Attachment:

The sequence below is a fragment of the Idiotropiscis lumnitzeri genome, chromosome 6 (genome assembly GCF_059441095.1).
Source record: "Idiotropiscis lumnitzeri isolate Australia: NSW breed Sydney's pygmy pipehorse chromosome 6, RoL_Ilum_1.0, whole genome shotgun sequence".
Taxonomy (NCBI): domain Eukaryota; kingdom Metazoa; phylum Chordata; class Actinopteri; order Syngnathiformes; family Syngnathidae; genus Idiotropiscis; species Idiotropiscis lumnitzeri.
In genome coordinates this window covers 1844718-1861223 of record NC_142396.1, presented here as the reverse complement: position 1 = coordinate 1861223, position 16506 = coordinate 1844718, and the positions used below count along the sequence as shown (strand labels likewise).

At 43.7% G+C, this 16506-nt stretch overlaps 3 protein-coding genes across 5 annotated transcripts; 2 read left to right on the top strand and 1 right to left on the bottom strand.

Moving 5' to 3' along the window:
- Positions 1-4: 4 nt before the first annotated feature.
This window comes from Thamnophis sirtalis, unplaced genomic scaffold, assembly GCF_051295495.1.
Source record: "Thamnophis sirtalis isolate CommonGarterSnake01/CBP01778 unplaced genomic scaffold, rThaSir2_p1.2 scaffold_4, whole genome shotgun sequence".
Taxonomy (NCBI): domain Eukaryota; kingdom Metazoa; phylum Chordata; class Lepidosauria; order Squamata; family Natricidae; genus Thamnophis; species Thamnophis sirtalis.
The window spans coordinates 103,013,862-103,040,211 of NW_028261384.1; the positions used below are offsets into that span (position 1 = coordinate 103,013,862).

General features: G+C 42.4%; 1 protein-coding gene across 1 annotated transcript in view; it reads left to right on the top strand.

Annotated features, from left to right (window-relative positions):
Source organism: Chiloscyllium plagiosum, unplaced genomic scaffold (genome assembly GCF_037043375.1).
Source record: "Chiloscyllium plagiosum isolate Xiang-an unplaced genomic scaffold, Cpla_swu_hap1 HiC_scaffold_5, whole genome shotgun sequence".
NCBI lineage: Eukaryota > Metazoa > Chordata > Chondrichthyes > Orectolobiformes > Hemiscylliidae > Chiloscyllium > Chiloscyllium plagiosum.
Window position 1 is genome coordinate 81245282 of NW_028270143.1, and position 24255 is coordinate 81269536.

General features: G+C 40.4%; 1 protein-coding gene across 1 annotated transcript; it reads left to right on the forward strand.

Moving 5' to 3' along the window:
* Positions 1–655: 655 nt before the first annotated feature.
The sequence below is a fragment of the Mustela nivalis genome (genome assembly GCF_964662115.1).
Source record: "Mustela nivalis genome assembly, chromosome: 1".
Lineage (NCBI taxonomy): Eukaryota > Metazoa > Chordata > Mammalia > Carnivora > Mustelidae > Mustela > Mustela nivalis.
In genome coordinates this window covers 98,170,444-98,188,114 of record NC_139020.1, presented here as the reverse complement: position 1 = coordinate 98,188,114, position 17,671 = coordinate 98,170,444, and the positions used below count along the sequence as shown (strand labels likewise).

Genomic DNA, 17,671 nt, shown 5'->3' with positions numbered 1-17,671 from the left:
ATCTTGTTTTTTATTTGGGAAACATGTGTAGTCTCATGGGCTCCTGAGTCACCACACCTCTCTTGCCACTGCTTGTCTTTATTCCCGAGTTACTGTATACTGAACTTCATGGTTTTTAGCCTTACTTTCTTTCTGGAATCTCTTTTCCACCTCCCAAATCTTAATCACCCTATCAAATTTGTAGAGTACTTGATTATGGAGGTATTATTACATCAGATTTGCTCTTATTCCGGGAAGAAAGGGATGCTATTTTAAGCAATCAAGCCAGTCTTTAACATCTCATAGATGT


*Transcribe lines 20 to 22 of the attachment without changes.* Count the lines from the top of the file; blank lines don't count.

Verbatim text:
* Positions 1–655: 655 nt before the first annotated feature.
The sequence below is a fragment of the Mustela nivalis genome (genome assembly GCF_964662115.1).
Source record: "Mustela nivalis genome assembly, chromosome: 1".